An account of the 30-year war waged by lawyers, scientists, whistle blowers, and health crusaders against the tobacco companies. Investigative journalist Zegart spent five years researching a complicated story of dying lung cancer victims who sued tobacco companies (such as Philip Morris, R.J. Reynolds, and Brown & Williamson) through the efforts of Ron Motley, a southern lawyer who won many product liability cases involving asbestos. Motley could not forget the memory of his mother, a heavy smoker, dying painfully of lung cancer, and he gradually built up a file of research scientists (who proved that the biochemistry of human cells was changed by the addictive nature of nicotine) and whistle blowers (who provided the evidence that tobacco companies suppressed public knowledge of the addictive qualities of nicotine). He also discovered evidence that at least one company spiked extra nicotine into the cigarettes to create permanently addicted customers. When many state attorneys-general combined their efforts to defeat Big Tobacco in court, it was found that companies had known for years from their own research that cigarette smoking was a leading cause of lung cancer but had lied about it.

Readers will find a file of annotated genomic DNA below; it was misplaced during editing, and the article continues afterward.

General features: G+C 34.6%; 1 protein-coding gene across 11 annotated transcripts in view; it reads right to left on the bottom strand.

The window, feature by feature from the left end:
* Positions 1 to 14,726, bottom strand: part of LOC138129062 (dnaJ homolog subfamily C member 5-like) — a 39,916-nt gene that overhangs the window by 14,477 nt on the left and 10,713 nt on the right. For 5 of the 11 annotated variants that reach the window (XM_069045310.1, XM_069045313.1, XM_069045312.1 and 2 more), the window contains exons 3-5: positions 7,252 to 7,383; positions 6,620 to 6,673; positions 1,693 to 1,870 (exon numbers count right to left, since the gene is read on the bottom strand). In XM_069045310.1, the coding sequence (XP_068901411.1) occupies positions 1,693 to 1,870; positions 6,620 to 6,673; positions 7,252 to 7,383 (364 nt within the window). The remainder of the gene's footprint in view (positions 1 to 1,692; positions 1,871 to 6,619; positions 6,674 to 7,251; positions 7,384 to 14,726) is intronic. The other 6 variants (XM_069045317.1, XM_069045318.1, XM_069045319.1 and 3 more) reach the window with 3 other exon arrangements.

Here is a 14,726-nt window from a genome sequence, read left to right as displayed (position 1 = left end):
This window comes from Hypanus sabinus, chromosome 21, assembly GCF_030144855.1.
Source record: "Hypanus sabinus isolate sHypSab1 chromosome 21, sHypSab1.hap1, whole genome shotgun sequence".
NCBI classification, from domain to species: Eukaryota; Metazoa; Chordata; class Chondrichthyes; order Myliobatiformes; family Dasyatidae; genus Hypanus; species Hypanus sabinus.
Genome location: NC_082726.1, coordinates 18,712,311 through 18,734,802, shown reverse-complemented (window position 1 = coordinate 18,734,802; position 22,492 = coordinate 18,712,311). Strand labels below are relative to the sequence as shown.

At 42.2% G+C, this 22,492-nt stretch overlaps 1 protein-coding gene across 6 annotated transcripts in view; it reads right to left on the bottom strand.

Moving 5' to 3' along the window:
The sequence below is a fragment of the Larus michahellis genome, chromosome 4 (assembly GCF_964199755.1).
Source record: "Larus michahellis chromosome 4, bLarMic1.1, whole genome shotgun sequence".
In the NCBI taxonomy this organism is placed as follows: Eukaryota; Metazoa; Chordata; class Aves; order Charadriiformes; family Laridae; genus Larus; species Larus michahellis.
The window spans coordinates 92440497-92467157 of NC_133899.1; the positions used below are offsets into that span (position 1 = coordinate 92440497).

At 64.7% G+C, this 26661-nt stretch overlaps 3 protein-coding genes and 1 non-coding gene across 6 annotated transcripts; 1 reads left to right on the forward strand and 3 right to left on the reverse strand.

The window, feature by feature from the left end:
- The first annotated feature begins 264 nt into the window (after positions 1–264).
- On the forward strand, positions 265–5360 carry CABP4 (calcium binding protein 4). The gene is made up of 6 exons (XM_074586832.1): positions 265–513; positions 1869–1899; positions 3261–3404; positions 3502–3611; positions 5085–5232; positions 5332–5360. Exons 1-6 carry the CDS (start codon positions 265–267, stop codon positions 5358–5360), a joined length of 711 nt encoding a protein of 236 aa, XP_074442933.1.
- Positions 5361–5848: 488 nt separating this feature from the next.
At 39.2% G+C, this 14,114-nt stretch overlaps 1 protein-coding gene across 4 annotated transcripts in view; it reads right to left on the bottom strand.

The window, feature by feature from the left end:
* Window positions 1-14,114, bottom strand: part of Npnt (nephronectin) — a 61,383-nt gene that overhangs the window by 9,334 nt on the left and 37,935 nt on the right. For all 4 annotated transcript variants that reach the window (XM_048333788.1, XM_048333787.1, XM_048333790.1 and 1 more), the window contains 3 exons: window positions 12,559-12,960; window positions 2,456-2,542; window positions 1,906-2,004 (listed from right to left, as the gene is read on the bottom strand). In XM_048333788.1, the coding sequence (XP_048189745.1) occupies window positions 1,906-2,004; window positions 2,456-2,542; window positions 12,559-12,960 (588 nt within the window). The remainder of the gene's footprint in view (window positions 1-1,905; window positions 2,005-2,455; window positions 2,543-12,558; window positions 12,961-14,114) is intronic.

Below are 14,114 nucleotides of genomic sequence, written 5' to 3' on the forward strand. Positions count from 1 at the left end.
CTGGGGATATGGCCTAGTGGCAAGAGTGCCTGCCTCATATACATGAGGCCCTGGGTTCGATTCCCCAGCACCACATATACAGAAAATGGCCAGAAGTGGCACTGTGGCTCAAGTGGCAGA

An interesting story of a victory for justice led by a hero lawyer and gritty, never-say-die crusaders who worked around the clock for years. A glossary of the numerous characters coming in and out of the book could have aided the reader, however.